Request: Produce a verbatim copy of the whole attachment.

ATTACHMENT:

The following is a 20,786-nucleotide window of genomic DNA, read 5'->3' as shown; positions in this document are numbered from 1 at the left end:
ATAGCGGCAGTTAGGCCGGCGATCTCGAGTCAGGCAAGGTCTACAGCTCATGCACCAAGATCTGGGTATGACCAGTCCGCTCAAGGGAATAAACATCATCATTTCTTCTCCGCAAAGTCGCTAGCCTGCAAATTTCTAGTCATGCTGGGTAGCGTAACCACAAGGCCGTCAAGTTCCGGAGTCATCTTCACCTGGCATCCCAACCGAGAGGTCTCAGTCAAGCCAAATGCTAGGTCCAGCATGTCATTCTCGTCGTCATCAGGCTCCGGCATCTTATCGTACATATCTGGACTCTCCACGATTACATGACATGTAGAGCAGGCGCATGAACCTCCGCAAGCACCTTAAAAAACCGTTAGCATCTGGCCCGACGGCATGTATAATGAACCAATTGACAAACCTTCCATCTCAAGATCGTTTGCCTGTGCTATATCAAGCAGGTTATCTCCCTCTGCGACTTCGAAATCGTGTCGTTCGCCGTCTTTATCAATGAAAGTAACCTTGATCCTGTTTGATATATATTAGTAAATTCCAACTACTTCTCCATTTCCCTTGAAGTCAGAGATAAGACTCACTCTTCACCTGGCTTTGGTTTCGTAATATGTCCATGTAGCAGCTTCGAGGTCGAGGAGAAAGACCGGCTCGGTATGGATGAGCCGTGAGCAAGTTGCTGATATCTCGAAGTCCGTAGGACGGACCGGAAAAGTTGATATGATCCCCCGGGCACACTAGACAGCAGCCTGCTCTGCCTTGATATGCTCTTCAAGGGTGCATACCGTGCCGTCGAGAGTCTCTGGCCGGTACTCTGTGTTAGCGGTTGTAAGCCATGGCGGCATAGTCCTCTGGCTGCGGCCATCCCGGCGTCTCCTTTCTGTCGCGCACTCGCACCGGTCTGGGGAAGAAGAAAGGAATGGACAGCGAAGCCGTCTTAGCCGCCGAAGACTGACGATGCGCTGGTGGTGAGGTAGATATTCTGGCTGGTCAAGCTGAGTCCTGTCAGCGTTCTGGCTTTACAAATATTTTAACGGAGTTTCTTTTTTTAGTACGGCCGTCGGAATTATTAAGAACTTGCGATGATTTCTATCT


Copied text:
The following is a 20,786-nucleotide window of genomic DNA, read 5'->3' as shown; positions in this document are numbered from 1 at the left end:
ATAGCGGCAGTTAGGCCGGCGATCTCGAGTCAGGCAAGGTCTACAGCTCATGCACCAAGATCTGGGTATGACCAGTCCGCTCAAGGGAATAAACATCATCATTTCTTCTCCGCAAAGTCGCTAGCCTGCAAATTTCTAGTCATGCTGGGTAGCGTAACCACAAGGCCGTCAAGTTCCGGAGTCATCTTCACCTGGCATCCCAACCGAGAGGTCTCAGTCAAGCCAAATGCTAGGTCCAGCATGTCATTCTCGTCGTCATCAGGCTCCGGCATCTTATCGTACATATCTGGACTCTCCACGATTACATGACATGTAGAGCAGGCGCATGAACCTCCGCAAGCACCTTAAAAAACCGTTAGCATCTGGCCCGACGGCATGTATAATGAACCAATTGACAAACCTTCCATCTCAAGATCGTTTGCCTGTGCTATATCAAGCAGGTTATCTCCCTCTGCGACTTCGAAATCGTGTCGTTCGCCGTCTTTATCAATGAAAGTAACCTTGATCCTGTTTGATATATATTAGTAAATTCCAACTACTTCTCCATTTCCCTTGAAGTCAGAGATAAGACTCACTCTTCACCTGGCTTTGGTTTCGTAATATGTCCATGTAGCAGCTTCGAGGTCGAGGAGAAAGACCGGCTCGGTATGGATGAGCCGTGAGCAAGTTGCTGATATCTCGAAGTCCGTAGGACGGACCGGAAAAGTTGATATGATCCCCCGGGCACACTAGACAGCAGCCTGCTCTGCCTTGATATGCTCTTCAAGGGTGCATACCGTGCCGTCGAGAGTCTCTGGCCGGTACTCTGTGTTAGCGGTTGTAAGCCATGGCGGCATAGTCCTCTGGCTGCGGCCATCCCGGCGTCTCCTTTCTGTCGCGCACTCGCACCGGTCTGGGGAAGAAGAAAGGAATGGACAGCGAAGCCGTCTTAGCCGCCGAAGACTGACGATGCGCTGGTGGTGAGGTAGATATTCTGGCTGGTCAAGCTGAGTCCTGTCAGCGTTCTGGCTTTACAAATATTTTAACGGAGTTTCTTTTTTTAGTACGGCCGTCGGAATTATTAAGAACTTGCGATGATTTCTATCT